2nd ID mascots due for a fixin'
Stars and Stripes May 25, 2004
CAMP RED CLOUD, South Korea — The bell is tolling for up to 20 2nd Infantry Division mascots, all candidates to be neutered or spayed during this week’s SurgEx veterinary surgery exercise.
Area I veterinarian Capt. Michelle Jefferson hopes to neuter or spay as many mascots as possible during the exercise, which runs from May 20 to 27.
“We have 43 mascots in Area I. Our goal is to neuter or spay all of them,” said Jefferson, who already neutered or spayed 10 2nd ID mascots and numerous personally owned animals during a veterinary surgery exercise earlier this year.
“We have 20 mascots that need to get done, but we have surgery waiting lists,” Jefferson said.
Un-spayed female mascots are at risk of becoming pregnant, while un-neutered male mascots could add to the large population of stray dogs in Area I, Jefferson said. All but one of the U.S. military mascots in Area I is a dog, she said.
Mascots play a vital role in maintaining morale among soldiers away from their families for up to a year, said Jefferson, who can relate to soldiers’ feelings. The part-Filipino animal lover looked after her parents’ German shepherds as a child and owns her own dog, which she adopted at veterinary school.
“I fell in love with a dog named Miles who is with my parents in Virginia. He looks like the tramp from ‘Lady and the Tramp,’” she said.
Dogs are not called man’s best friend for nothing, Jefferson said.
“That is why a lot of the soldiers have these mascots,” she said.
Soldiers look after unit mascots, take them into the field and compete with other units to see whose mascot is the toughest in terms of size and behavior, Jefferson said.
The largest mascot she cares for is the Area I mascot, a St. Bernard named Chance.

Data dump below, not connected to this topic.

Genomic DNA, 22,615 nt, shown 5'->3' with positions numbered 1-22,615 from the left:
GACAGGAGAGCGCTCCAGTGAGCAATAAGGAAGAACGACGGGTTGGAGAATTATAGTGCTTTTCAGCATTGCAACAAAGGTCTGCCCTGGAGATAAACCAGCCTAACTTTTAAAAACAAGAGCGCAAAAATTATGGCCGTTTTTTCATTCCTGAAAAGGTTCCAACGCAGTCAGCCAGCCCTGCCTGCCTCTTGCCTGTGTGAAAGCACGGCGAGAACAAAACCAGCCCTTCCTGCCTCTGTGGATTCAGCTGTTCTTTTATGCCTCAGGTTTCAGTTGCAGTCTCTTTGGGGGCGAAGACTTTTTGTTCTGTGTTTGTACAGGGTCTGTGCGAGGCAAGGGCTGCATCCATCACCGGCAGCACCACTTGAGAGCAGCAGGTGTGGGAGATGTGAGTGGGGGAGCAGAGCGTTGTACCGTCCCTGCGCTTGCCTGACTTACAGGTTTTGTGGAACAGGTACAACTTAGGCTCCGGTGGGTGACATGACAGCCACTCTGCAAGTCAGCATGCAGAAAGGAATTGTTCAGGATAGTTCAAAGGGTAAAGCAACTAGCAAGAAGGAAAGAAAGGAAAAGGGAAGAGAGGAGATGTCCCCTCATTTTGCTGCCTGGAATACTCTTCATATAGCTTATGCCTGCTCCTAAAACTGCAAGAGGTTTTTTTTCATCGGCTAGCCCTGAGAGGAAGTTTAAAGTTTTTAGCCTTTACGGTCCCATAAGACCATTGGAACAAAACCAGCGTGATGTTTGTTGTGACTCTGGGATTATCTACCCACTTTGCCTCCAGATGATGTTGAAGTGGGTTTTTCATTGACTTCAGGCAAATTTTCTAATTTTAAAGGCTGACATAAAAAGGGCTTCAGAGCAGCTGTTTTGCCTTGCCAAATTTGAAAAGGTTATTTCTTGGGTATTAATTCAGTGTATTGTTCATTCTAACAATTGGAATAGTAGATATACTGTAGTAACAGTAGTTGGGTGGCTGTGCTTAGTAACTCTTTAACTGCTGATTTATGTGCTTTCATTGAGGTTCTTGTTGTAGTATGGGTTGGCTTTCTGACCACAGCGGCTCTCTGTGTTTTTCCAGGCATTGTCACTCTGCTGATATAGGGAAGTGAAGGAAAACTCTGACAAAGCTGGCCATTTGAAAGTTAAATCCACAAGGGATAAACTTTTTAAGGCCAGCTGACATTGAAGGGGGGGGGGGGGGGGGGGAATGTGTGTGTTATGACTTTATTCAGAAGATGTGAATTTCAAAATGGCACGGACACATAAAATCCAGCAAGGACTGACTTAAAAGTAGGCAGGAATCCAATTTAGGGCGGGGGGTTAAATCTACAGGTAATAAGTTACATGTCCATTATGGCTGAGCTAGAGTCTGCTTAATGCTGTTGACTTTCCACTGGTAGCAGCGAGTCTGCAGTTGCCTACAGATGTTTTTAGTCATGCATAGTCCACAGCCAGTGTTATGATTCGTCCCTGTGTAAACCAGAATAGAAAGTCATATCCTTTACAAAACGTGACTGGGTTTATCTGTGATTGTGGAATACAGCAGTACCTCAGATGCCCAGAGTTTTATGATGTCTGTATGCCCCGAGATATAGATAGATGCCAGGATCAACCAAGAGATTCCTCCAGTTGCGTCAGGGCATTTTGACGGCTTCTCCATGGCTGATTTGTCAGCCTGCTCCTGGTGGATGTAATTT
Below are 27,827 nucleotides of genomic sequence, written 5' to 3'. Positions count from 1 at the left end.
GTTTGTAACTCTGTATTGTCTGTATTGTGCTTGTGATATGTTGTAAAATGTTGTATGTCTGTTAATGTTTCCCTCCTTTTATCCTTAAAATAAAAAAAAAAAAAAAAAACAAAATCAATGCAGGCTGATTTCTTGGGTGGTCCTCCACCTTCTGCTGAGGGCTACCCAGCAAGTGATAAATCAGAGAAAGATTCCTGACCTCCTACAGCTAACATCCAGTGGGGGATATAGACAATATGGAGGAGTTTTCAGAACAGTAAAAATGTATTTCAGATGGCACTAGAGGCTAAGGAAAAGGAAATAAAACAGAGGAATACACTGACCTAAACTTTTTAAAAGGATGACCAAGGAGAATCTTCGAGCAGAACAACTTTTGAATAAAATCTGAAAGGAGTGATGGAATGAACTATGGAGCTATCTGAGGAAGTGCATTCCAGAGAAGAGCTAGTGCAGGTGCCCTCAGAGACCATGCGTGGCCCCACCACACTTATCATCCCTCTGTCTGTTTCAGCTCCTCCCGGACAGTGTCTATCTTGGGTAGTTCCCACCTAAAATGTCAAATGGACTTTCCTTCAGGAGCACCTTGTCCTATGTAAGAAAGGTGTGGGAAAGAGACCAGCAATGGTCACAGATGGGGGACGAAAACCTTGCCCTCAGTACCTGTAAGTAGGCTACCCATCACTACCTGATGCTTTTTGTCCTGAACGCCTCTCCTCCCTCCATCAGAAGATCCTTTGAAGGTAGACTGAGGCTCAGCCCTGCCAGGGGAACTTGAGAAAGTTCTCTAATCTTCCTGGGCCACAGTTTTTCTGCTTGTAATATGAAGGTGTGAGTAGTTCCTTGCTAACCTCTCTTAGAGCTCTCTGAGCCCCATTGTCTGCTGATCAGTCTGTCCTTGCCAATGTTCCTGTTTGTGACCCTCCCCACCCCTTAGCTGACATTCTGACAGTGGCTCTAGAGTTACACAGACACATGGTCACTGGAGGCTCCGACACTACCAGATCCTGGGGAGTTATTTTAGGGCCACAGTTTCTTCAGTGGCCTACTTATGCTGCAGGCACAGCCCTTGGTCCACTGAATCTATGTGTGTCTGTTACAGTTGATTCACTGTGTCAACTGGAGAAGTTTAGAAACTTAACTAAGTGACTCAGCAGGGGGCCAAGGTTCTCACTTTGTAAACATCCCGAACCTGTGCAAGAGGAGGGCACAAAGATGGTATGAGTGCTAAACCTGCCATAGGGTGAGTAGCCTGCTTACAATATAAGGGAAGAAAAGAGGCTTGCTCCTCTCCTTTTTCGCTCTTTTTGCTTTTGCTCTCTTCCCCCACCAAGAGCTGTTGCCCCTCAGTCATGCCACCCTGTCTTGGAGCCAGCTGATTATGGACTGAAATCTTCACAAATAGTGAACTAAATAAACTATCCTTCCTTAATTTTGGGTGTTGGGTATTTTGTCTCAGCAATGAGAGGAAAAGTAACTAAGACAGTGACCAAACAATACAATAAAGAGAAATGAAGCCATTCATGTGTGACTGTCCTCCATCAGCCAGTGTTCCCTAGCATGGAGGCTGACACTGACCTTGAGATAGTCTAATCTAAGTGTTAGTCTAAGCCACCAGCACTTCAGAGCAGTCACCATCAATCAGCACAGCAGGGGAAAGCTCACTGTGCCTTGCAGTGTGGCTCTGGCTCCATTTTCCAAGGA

All mascots in Area I are micro-chipped in case they get lost. That is important in a country in which locals still occasionally eat dogs, Jefferson said.
“We have had some [Korean] people come in [to the vet clinic] and ask if we have the eating kind of dogs. Of course we said: ‘No,’” she said.
Despite the veterinarians’ best efforts, animals sometimes get loose. During the last SurgEx, the 604th Aviation Support Operations Squadron’s mascot, a dog named Chain, escaped near Camp Hovey.
“It jumped out of the carrier and we had people running after the dog, which had a stray running after it as well. It took them an hour to recover it,” Jefferson said.
During the same exercise, a personally owned cat also tried to make a break for it but was caught by a diving soldier as it squirmed under a tent wall, she said.
Animal care technician Spc. Heather Holub looks after the Camp Red Cloud mascot, Profile.
The black and white cat arrived at Camp Red Cloud three years ago as an injured stray. He was treated by the previous Area I veterinarian, Capt. Brianna Skinner, and now wanders freely around the base.
“He loves drinking out of the sink and gets on well with other animals. His favorite food is canned tuna and he loves sleeping in people’s laps,” Holub said.
The only other animals in Area I on official U.S. military duty are four military working dogs skilled in sniffing out bombs and drugs or patrolling at Camp Casey.
Jefferson said she will be working with the military working dogs’ handlers during next month’s exercise, giving them information on doggy first-aid.
“The handlers are the first responders to the military working dogs in their kennels before they bring them here or if they are at war,” she said.